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13 Sep 2016

James Wood, Legal Business (UK)

Report finds over half of world's largest co.s report on human rights issues

"The new risk front for GCs – nearly half of contracts have human rights clauses, LB research finds", 8 Sep 2016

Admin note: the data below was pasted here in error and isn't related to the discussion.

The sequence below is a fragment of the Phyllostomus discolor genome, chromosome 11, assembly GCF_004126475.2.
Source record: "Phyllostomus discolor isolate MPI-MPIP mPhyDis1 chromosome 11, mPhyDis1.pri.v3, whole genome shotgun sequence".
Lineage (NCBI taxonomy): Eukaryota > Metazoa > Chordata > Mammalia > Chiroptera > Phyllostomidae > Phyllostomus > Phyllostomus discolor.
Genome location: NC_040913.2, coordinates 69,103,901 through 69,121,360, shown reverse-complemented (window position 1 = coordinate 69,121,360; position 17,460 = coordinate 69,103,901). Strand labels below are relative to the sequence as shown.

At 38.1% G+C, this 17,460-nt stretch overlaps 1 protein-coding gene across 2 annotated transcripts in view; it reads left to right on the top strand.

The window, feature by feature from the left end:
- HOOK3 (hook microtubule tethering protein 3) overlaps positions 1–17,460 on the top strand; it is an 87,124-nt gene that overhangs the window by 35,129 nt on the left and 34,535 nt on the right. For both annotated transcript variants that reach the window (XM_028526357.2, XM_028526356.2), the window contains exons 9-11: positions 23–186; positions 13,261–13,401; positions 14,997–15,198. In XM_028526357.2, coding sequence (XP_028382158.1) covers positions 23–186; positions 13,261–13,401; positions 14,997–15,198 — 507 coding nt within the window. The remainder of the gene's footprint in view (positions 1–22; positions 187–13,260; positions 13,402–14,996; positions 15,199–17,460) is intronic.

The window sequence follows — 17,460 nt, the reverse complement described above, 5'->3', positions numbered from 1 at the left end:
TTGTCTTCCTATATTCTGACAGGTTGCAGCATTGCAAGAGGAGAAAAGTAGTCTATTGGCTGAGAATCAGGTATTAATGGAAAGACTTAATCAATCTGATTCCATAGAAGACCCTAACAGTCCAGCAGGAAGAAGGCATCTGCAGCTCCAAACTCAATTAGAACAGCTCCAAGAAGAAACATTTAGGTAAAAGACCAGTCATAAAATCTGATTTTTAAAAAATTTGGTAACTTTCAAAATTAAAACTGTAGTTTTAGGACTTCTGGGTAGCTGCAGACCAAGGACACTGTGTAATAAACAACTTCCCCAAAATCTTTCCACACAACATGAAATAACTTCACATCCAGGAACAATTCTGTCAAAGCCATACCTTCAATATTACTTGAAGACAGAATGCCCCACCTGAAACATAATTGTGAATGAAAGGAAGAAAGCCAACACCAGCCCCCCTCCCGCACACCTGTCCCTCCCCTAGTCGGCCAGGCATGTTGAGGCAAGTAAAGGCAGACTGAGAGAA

When John Ruggie began his mandate as chief architect of the UN Global Compact in 2000, fewer than 100 of around 80,000 multinational corporations in the world were known to have policies in place to mitigate against human rights abuses. Since that time, the situation has changed dramatically. With the 2010 California Transparency in Supply Chains Act, the 2011 UN Guiding Principles, the 2011 modifications to the OECD Guidelines for Responsible Business and Human Rights, and the 2015 UK Modern Slavery Act, a significant fraction of the world's largest companies are now facing at least some form of obligation to disclose their performance. According to our survey of 275 GCs and senior counsel, the 46% of businesses now have a human rights policy in place. For companies in the $10bn+ revenue bracket, that figure rises to 84%. The research shows that the growing importance of these issues to business is changing the way GCs operate...Other key findings from the report include: Legal is now the most likely of all business functions to be assigned responsibility for human rights issues...Commercial contracts are bringing human rights issues to in-house teams' attention...[and] mandatory reporting laws and commercial contracts are leading legal teams to place greater scrutiny on supply chains...